According to the chair of the department who called 16 years ago to say that I’d been hired as a faculty member, I would be “a good fit” for the college. It seemed like high praise at the time; in fact, it was academic code -- and proved quite complicated, somewhat insidious, and ultimately heartbreaking.
The most recent issue of the college’s publication for alumnae and friends (the latter, like “fit,” a code word) described one of the newest faculty members as an “excellent fit.” And even though I am now retired, I felt, for just a moment, a reflexive stab of envy — why was she considered excellent, when I had been only -- merely -- good? But then I just as quickly recalled that this competitive response is part of the mystery and trap of being -- or not being -- a good fit.
Several pages later in that same issue, a current trustee and former acting president of the college (and graduate of the school) was commended for being a good fit. These pronouncements would perhaps be more meaningful if it were not for a story that had run just a few weeks earlier in the local paper, about the abrupt resignation of the college’s most recent provost. The reporter quoted the president as saying that the provost was not a good fit; the article also included the president’s comments when the provost started at the college 16 months earlier, proclaiming that she was “a perfect fit.”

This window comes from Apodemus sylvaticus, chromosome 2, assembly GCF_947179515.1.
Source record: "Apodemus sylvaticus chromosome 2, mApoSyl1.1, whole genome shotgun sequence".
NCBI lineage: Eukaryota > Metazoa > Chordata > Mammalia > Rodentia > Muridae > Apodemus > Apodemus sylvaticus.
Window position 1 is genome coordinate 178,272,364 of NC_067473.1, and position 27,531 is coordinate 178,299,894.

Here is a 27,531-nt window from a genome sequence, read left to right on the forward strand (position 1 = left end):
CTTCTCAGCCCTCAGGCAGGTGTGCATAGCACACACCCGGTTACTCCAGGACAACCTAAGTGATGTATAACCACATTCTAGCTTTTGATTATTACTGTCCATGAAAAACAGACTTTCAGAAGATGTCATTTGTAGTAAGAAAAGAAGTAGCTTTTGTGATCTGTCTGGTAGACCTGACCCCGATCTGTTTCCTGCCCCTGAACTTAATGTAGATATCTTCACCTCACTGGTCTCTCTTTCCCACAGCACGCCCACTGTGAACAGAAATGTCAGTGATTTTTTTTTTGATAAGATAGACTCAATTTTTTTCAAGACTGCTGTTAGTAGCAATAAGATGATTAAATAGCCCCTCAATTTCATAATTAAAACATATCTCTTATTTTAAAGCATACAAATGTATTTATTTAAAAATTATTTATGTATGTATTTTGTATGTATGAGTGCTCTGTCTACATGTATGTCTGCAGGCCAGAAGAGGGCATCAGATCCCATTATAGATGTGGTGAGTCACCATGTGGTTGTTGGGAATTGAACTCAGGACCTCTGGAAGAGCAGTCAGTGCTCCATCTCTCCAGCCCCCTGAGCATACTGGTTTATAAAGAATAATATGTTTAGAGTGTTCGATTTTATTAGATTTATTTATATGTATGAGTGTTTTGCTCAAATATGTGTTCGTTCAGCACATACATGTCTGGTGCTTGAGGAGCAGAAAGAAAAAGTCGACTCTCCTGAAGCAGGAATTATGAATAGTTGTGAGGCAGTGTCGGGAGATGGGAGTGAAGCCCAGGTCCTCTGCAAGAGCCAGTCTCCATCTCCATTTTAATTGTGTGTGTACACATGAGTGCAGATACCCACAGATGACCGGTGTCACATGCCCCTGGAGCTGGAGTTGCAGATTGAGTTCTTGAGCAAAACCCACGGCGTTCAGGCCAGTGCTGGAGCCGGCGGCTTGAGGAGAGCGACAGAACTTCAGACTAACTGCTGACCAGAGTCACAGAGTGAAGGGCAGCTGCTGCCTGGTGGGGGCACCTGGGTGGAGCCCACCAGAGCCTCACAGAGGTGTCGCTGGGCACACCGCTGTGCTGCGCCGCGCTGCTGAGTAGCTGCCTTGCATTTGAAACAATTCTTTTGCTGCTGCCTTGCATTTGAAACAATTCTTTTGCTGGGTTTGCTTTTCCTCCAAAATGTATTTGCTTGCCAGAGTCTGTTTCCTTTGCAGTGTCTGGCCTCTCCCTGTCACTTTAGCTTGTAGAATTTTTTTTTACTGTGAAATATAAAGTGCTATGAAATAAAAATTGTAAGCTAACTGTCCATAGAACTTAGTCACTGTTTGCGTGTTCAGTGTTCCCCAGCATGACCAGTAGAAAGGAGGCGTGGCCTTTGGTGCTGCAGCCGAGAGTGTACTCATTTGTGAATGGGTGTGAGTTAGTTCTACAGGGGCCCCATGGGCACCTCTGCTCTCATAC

As for the current acting provost? Well, she’s a very good fit. At least for now.
It might be best to counter any proclamations of one’s being a good fit for a particular college or position with Marx’s (Groucho, not Karl) famous dictum that he wouldn’t want to be a member of any club that would have him. Like other academic buzzwords, “fit” sounds decisive and straightforward.
But, like other masking terms, such as innovation and efficiency (and its even more ominous form, efficiencies), fit can be stretched to suit almost any argument. It’s ironic that in this age of assessment, in which we cannot use words like “understanding” or “appreciation” in our lists of outcomes, goals, and grading measures for our students, we allow ourselves as academicians to answer to the subjective, shifting, and arbitrary “fit.” To help you determine if you’re a good faculty fit for a small, formerly-known-as-liberal-arts college, consider the following:
Are you willing to teach four or five different courses each semester?
Are you willing to teach up to three writing classes each semester?
Are you willing to teach evenings, weekends, summers, and holiday breaks?
Do you understand that you will spend more time on service commitments than on prepping for your classes?
Are you willing to serve on multiple committees whose meeting times will add up to as many as eight hours per work -- the equivalent of a full business day?
Are you willing to serve on multiple committees after repeated evidence that there is no such thing as faculty governance?
Are you willing to serve on ad hoc committees that do not publish minutes?
Are you willing to vote yes on whatever the administration sends down to committees?
Do you understand that, even if you are on sabbatical or furlough, you may be called in for meetings?
Are you willing to create new assessment forms each fall?